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Elon Musk’s X sends Twitter’s blue bird into obscurity

Elon Musk is killing off Twitter’s iconic blue bird and replacing it with his favourite letter of the alphabet – but that might not be the biggest change coming for the social media platform.

Mr Musk, who took over Twitter last year in a deal worth $US44 billion ($61 billion), on Tuesday (AEST) revealed its next iteration, ‘X’.

Stylistic changes include a change from a blue colour scheme to black, and switching Twitter’s bird for an “Art Deco”-style letter X.

The stylised white X on a black background became the logo on Twitter’s website, although the blue bird remains on the mobile app.

While the change might seem sudden to the casual observer, Mr Musk has long been open about his plan to transition Twitter to X, which he called “the everything app” in October 2022.

 

Twitter Inc was officially renamed X Corp in April 2023, and while the twitter.com URL remains active, x.com also directs internet users to the social media platform.

When announcing the appointment of Linda Yaccarino as Twitter CEO in May, Mr Musk said he looked forward to working with her to transform Twitter into X, the everything app.

Ms Yaccarino tweeted on Monday that X would transform the global town square.

“X is the future state of unlimited interactivity – centred in audio, video, messaging, payments/banking – creating a global marketplace for ideas, goods, services, and opportunities,” she wrote.

The new Twitter sign-in page. Photo: AAP

What is an ‘everything app’?

Ms Yaccarino said there was “absolutely no limit” to Twitter’s transformation.

“X will be the platform that can deliver, well … everything,” she wrote.

Mr Musk has been vocal about his desire to create an everything app, openly wanting to follow in the footsteps of the Chinese app, WeChat.

“If you’re in China, you kind of live on WeChat,” Mr Musk said on the All-In podcast last year.

“It does everything. It’s sort of like Twitter, plus PayPal, plus a whole bunch of things all rolled into one, with a great interface.

“It’s really an excellent app, and we don’t have anything like that outside of China.”

WeChat launched in China in 2011, and it has more than a billion users worldwide.

Originally a platform focused on mobile text and voice messages, WeChat’s services have expanded to become omnipresent in users’ everyday lives.

WeChat – and its embedded mini-apps, which allow access to third-party services – can be used to pay bills, transfer money, book hotels and taxis, organise hospital appointments, shop online, and buy groceries.

Users must have a Chinese bank account to access the WeChat Pay function, which is open to 49 countries, including Australia – where more than 10,000 shops and restaurants use the system.

World’s ‘biggest financial institution’

If Mr Musk has his way, X will be the West’s answer to the Chinese everything app, with a particular focus on financial services.

In March, he told Morgan Stanley managing director Michael Grimes that X could become “the biggest financial institution in the world” by providing convenient payment options.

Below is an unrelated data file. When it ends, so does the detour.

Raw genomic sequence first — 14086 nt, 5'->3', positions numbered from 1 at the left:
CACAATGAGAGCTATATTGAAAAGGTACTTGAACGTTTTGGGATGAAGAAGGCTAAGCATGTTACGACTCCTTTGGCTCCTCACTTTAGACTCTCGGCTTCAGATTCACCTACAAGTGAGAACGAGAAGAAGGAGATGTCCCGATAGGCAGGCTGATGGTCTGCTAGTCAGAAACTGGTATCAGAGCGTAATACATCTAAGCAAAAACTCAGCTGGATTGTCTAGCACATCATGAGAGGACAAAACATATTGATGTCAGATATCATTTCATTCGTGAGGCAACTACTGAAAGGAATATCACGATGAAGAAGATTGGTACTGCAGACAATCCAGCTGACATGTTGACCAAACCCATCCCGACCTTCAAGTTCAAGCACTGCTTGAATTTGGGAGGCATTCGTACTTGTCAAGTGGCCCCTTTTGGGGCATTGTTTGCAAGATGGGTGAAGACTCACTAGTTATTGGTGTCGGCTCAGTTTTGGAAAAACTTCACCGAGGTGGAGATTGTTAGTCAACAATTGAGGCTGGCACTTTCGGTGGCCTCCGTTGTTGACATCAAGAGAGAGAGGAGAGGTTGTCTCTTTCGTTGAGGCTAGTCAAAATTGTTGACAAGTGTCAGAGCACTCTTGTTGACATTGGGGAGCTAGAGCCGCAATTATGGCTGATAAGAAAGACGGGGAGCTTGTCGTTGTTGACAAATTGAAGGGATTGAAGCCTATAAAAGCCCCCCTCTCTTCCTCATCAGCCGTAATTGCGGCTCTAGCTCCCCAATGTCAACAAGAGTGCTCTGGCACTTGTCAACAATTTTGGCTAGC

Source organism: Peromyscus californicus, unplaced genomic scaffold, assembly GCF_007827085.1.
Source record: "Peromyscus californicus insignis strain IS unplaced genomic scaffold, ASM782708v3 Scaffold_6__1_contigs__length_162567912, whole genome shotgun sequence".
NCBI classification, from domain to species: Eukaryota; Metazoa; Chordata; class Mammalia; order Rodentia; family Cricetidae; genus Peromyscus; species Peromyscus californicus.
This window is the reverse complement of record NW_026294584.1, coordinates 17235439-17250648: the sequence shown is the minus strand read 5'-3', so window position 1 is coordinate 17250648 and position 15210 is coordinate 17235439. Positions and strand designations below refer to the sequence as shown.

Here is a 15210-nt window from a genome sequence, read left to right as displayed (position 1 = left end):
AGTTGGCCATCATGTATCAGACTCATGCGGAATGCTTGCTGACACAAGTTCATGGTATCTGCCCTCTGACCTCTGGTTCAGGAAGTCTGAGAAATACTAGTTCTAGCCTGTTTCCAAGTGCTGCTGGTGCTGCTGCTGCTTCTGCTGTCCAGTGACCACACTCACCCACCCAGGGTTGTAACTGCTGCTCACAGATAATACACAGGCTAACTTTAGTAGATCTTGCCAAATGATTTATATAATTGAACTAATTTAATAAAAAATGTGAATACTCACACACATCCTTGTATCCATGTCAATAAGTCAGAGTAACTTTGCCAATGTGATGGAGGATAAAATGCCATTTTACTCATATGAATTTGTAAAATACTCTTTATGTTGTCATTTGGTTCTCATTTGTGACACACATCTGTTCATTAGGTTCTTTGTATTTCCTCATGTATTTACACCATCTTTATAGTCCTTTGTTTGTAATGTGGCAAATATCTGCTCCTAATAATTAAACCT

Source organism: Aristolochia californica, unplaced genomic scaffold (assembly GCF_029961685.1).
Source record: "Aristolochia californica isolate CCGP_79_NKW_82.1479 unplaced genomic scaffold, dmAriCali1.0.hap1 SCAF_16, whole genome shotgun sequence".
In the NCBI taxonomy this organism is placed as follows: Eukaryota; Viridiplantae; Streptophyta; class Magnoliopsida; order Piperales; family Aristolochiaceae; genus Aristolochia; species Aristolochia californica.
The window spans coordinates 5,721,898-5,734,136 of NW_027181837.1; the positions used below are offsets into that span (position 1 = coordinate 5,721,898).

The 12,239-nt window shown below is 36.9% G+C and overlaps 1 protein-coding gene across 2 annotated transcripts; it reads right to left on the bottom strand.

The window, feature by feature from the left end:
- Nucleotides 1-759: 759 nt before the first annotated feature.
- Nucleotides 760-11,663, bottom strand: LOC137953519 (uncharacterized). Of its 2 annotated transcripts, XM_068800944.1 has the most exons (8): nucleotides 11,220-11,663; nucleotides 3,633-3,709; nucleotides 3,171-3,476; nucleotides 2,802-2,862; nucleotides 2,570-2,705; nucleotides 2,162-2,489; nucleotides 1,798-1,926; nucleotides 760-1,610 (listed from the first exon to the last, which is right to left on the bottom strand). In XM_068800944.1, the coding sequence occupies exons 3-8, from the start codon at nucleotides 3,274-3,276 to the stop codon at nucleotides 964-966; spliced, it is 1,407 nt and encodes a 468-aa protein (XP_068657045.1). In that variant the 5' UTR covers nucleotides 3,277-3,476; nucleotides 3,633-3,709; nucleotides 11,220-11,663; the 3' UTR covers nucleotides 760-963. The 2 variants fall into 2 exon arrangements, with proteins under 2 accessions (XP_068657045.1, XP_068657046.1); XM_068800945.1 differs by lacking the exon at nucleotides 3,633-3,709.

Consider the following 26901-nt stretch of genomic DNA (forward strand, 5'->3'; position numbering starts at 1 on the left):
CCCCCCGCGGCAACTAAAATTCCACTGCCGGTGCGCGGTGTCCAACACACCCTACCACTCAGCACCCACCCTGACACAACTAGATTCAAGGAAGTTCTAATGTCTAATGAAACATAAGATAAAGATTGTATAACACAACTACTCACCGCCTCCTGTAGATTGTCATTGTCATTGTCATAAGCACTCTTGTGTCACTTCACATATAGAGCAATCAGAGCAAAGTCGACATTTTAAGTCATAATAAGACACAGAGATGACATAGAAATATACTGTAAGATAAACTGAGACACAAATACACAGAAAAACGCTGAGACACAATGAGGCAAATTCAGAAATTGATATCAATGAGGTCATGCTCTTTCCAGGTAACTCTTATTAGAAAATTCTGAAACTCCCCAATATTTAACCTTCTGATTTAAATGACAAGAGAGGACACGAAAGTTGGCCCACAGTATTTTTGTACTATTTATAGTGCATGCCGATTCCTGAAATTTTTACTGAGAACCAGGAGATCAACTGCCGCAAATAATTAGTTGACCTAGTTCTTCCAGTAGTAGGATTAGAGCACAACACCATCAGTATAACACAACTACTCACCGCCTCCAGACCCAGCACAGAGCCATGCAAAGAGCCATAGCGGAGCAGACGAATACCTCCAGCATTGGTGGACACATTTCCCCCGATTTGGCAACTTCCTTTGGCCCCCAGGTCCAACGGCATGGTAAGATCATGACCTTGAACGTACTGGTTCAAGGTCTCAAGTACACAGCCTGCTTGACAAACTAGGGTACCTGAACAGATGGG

“I think it’s possible to create a very powerful finance experience, basically,” he said.

“PayPal is kind of like a halfway version of what I think could be done in payments and finance.

“You want to be able to send money easily from one account on X-slash-Twitter to another account effortlessly, with one click. You want to be able to earn interest on the money; you want to be able to have debt, so your interest can go negative.”

Twitter a step to ultimate goal

Mr Musk has been working towards this for decades; he co-founded online bank X.com in 1999, an institution that incentivised sign-ups and eased the process of transferring funds digitally.

X.com later merged with software company Confinity, and formed secure online payments platform PayPal, which launched in 2000 and was bought by eBay in 2002 for $US1.5 billion ($A2.2 billion).

In 2017, Mr Musk bought the X.com domain from PayPal for its “sentimental value”.

Twitter

Elon Musk (right) has long had plans for X.com. Photo: Twitter/@WalterIsaacson

While the ability to handle money on Twitter/X is yet to go live, Mr Musk has already overseen several changes since his takeover, including putting blue verification checkmarks up for sale, and testing out job listings on verified organisation profiles.

Next in the firing line appears to be the whole concept of retweets, and the collective name of the platform’s users, currently known as ‘tweeters’.

While some are condemning his plans to massively change Twitter – and throwing away the level of brand recognition many companies would kill for by disposing of the platform’s blue bird and lexicon – Mr Musk is not backing down.

“Frankly, I love the negative feedback on this platform. Vastly preferable to some sniffy censorship bureau!” he tweeted on Monday.

X is a key part of Mr Musk’s vision for the future – he’s just using Twitter’s pre-existing user base and platform to speed things up.

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